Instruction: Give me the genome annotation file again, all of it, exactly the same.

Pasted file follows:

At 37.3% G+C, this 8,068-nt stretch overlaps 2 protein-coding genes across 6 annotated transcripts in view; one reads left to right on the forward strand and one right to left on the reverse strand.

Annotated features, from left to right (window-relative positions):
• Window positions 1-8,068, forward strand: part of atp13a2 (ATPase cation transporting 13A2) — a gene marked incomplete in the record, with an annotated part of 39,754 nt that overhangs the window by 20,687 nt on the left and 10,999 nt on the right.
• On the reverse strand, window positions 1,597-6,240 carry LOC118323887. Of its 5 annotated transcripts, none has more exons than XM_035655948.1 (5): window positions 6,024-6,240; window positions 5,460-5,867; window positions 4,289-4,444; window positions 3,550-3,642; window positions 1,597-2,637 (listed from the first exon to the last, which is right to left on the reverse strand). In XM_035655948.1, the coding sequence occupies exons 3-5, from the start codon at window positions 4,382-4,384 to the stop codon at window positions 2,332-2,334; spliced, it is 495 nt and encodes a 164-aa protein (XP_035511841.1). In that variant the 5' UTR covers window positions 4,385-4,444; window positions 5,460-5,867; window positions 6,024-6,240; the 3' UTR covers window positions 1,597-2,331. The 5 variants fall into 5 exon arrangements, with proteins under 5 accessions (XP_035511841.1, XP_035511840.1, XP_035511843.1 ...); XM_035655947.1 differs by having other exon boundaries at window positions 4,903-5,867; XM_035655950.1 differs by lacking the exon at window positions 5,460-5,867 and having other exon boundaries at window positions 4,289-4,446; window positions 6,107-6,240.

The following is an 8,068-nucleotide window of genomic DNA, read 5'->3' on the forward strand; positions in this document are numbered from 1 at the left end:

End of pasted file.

At 37.3% G+C, this 8,068-nt stretch overlaps 2 protein-coding genes across 6 annotated transcripts in view; one reads left to right on the forward strand and one right to left on the reverse strand.

Annotated features, from left to right (window-relative positions):
• Window positions 1-8,068, forward strand: part of atp13a2 (ATPase cation transporting 13A2) — a gene marked incomplete in the record, with an annotated part of 39,754 nt that overhangs the window by 20,687 nt on the left and 10,999 nt on the right.
• On the reverse strand, window positions 1,597-6,240 carry LOC118323887. Of its 5 annotated transcripts, none has more exons than XM_035655948.1 (5): window positions 6,024-6,240; window positions 5,460-5,867; window positions 4,289-4,444; window positions 3,550-3,642; window positions 1,597-2,637 (listed from the first exon to the last, which is right to left on the reverse strand). In XM_035655948.1, the coding sequence occupies exons 3-5, from the start codon at window positions 4,382-4,384 to the stop codon at window positions 2,332-2,334; spliced, it is 495 nt and encodes a 164-aa protein (XP_035511841.1). In that variant the 5' UTR covers window positions 4,385-4,444; window positions 5,460-5,867; window positions 6,024-6,240; the 3' UTR covers window positions 1,597-2,331. The 5 variants fall into 5 exon arrangements, with proteins under 5 accessions (XP_035511841.1, XP_035511840.1, XP_035511843.1 ...); XM_035655947.1 differs by having other exon boundaries at window positions 4,903-5,867; XM_035655950.1 differs by lacking the exon at window positions 5,460-5,867 and having other exon boundaries at window positions 4,289-4,446; window positions 6,107-6,240.

The following is an 8,068-nucleotide window of genomic DNA, read 5'->3' on the forward strand; positions in this document are numbered from 1 at the left end: